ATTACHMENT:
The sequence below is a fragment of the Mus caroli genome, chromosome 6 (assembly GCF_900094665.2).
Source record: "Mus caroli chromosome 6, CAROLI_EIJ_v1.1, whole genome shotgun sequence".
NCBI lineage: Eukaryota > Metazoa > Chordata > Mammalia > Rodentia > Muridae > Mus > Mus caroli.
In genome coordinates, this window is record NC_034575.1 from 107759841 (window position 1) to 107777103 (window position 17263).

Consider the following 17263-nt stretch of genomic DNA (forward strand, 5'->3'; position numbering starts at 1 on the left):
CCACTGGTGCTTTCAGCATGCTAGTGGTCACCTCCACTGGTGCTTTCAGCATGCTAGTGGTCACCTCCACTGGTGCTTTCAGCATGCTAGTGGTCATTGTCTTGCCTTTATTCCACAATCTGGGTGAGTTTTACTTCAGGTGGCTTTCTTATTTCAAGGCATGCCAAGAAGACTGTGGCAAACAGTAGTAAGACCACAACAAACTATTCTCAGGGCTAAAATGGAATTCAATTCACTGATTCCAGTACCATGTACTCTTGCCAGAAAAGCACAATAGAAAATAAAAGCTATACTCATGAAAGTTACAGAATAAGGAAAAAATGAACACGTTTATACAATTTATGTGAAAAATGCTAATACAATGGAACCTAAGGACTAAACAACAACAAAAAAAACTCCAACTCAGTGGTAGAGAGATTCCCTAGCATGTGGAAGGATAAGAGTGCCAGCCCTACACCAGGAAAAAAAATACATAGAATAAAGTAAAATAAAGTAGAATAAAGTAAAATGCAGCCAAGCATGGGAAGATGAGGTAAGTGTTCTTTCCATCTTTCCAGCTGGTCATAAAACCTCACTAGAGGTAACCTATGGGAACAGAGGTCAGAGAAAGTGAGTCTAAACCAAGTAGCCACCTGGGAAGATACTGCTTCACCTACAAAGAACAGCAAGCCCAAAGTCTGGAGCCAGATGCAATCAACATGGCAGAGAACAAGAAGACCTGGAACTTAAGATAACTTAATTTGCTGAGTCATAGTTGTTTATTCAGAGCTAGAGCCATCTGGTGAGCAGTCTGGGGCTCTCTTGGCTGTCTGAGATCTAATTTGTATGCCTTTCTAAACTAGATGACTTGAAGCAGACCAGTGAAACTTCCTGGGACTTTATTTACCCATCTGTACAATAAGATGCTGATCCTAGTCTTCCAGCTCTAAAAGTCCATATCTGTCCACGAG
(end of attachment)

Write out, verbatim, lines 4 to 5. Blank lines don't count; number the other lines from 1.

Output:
In genome coordinates, this window is record NC_034575.1 from 107759841 (window position 1) to 107777103 (window position 17263).

Consider the following 17263-nt stretch of genomic DNA (forward strand, 5'->3'; position numbering starts at 1 on the left):